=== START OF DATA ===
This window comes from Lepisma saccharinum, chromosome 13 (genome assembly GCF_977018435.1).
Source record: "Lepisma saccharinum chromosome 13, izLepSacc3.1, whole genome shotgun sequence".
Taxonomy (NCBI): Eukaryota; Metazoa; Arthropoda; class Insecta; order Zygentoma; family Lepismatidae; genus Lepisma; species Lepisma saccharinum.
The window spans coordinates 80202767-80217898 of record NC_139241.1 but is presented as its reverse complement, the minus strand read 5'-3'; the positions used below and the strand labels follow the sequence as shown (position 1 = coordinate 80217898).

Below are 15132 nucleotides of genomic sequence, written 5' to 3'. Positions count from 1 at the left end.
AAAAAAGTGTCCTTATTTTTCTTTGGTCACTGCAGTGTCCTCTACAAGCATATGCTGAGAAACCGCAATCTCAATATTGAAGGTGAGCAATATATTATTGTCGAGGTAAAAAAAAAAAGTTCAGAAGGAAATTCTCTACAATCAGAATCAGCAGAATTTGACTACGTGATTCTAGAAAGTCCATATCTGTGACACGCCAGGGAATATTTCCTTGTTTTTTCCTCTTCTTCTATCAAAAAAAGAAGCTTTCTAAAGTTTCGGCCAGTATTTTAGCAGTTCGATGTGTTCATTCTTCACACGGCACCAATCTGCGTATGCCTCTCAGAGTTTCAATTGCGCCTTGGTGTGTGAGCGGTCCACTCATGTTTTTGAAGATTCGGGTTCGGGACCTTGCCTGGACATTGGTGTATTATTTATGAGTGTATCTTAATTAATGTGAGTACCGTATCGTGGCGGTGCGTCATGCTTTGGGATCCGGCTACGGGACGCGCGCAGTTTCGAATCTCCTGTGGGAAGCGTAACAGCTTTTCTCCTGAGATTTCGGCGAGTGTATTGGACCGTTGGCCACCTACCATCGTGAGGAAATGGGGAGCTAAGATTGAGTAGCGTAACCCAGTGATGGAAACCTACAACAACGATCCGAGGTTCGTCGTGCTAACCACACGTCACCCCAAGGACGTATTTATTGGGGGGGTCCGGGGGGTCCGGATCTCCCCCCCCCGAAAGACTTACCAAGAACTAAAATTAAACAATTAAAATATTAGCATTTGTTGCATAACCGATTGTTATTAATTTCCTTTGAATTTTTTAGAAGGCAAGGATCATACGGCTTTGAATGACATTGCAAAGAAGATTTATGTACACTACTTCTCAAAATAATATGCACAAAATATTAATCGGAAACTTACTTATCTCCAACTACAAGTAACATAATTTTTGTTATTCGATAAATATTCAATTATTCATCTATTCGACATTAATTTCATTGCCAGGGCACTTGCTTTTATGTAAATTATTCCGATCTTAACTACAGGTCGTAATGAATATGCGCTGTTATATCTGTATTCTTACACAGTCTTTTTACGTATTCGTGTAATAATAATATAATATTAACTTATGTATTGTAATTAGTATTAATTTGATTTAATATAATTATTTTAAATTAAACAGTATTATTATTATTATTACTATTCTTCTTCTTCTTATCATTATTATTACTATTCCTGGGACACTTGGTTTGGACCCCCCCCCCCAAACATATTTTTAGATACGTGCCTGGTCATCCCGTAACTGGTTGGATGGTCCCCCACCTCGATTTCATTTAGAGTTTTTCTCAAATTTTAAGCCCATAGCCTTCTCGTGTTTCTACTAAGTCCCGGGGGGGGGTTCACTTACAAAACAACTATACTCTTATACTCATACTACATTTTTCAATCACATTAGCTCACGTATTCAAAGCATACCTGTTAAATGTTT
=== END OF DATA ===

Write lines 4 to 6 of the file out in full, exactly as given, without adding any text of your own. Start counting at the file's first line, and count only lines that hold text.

The window spans coordinates 80202767-80217898 of record NC_139241.1 but is presented as its reverse complement, the minus strand read 5'-3'; the positions used below and the strand labels follow the sequence as shown (position 1 = coordinate 80217898).

Below are 15132 nucleotides of genomic sequence, written 5' to 3'. Positions count from 1 at the left end.
AAAAAAGTGTCCTTATTTTTCTTTGGTCACTGCAGTGTCCTCTACAAGCATATGCTGAGAAACCGCAATCTCAATATTGAAGGTGAGCAATATATTATTGTCGAGGTAAAAAAAAAAAGTTCAGAAGGAAATTCTCTACAATCAGAATCAGCAGAATTTGACTACGTGATTCTAGAAAGTCCATATCTGTGACACGCCAGGGAATATTTCCTTGTTTTTTCCTCTTCTTCTATCAAAAAAAGAAGCTTTCTAAAGTTTCGGCCAGTATTTTAGCAGTTCGATGTGTTCATTCTTCACACGGCACCAATCTGCGTATGCCTCTCAGAGTTTCAATTGCGCCTTGGTGTGTGAGCGGTCCACTCATGTTTTTGAAGATTCGGGTTCGGGACCTTGCCTGGACATTGGTGTATTATTTATGAGTGTATCTTAATTAATGTGAGTACCGTATCGTGGCGGTGCGTCATGCTTTGGGATCCGGCTACGGGACGCGCGCAGTTTCGAATCTCCTGTGGGAAGCGTAACAGCTTTTCTCCTGAGATTTCGGCGAGTGTATTGGACCGTTGGCCACCTACCATCGTGAGGAAATGGGGAGCTAAGATTGAGTAGCGTAACCCAGTGATGGAAACCTACAACAACGATCCGAGGTTCGTCGTGCTAACCACACGTCACCCCAAGGACGTATTTATTGGGGGGGTCCGGGGGGTCCGGATCTCCCCCCCCCGAAAGACTTACCAAGAACTAAAATTAAACAATTAAAATATTAGCATTTGTTGCATAACCGATTGTTATTAATTTCCTTTGAATTTTTTAGAAGGCAAGGATCATACGGCTTTGAATGACATTGCAAAGAAGATTTATGTACACTACTTCTCAAAATAATATGCACAAAATATTAATCGGAAACTTACTTATCTCCAACTACAAGTAACATAATTTTTGTTATTCGATAAATATTCAATTATTCATCTATTCGACATTAATTTCATTGCCAGGGCACTTGCTTTTATGTAAATTATTCCGATCTTAACTACAGGTCGTAATGAATATGCGCTGTTATATCTGTATTCTTACACAGTCTTTTTACGTATTCGTGTAATAATAATATAATATTAACTTATGTATTGTAATTAGTATTAATTTGATTTAATATAATTATTTTAAATTAAACAGTATTATTATTATTATTACTATTCTTCTTCTTCTTATCATTATTATTACTATTCCTGGGACACTTGGTTTGGACCCCCCCCCCCAAACATATTTTTAGATACGTGCCTGGTCATCCCGTAACTGGTTGGATGGTCCCCCACCTCGATTTCATTTAGAGTTTTTCTCAAATTTTAAGCCCATAGCCTTCTCGTGTTTCTACTAAGTCCCGGGGGGGGGTTCACTTACAAAACAACTATACTCTTATACTCATACTACATTTTTCAATCACATTAGCTCACGTATTCAAAGCATACCTGTTAAATGTTT